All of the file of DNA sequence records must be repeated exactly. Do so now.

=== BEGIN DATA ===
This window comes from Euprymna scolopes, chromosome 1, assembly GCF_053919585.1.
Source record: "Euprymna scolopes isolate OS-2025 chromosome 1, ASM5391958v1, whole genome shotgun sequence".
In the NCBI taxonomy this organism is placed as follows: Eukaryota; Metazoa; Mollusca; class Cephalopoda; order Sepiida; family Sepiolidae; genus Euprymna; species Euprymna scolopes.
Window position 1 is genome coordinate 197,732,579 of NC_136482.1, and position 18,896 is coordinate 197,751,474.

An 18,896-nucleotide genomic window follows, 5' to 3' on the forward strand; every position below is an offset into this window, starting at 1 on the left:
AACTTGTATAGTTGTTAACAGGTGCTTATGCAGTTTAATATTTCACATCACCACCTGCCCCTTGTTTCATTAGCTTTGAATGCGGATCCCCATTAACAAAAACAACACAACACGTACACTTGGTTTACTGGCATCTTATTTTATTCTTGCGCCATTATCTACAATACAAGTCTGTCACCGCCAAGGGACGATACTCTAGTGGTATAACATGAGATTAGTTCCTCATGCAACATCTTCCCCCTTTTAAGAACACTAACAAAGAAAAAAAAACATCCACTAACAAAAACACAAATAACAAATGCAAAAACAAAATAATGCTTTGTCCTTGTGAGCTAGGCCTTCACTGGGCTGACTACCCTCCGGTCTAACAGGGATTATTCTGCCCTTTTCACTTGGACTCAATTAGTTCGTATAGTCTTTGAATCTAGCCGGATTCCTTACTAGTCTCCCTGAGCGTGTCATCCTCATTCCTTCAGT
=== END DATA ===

This window comes from Euprymna scolopes, chromosome 1, assembly GCF_053919585.1.
Source record: "Euprymna scolopes isolate OS-2025 chromosome 1, ASM5391958v1, whole genome shotgun sequence".
In the NCBI taxonomy this organism is placed as follows: Eukaryota; Metazoa; Mollusca; class Cephalopoda; order Sepiida; family Sepiolidae; genus Euprymna; species Euprymna scolopes.
Window position 1 is genome coordinate 197,732,579 of NC_136482.1, and position 18,896 is coordinate 197,751,474.

An 18,896-nucleotide genomic window follows, 5' to 3' on the forward strand; every position below is an offset into this window, starting at 1 on the left:
AACTTGTATAGTTGTTAACAGGTGCTTATGCAGTTTAATATTTCACATCACCACCTGCCCCTTGTTTCATTAGCTTTGAATGCGGATCCCCATTAACAAAAACAACACAACACGTACACTTGGTTTACTGGCATCTTATTTTATTCTTGCGCCATTATCTACAATACAAGTCTGTCACCGCCAAGGGACGATACTCTAGTGGTATAACATGAGATTAGTTCCTCATGCAACATCTTCCCCCTTTTAAGAACACTAACAAAGAAAAAAAAACATCCACTAACAAAAACACAAATAACAAATGCAAAAACAAAATAATGCTTTGTCCTTGTGAGCTAGGCCTTCACTGGGCTGACTACCCTCCGGTCTAACAGGGATTATTCTGCCCTTTTCACTTGGACTCAATTAGTTCGTATAGTCTTTGAATCTAGCCGGATTCCTTACTAGTCTCCCTGAGCGTGTCATCCTCATTCCTTCAGT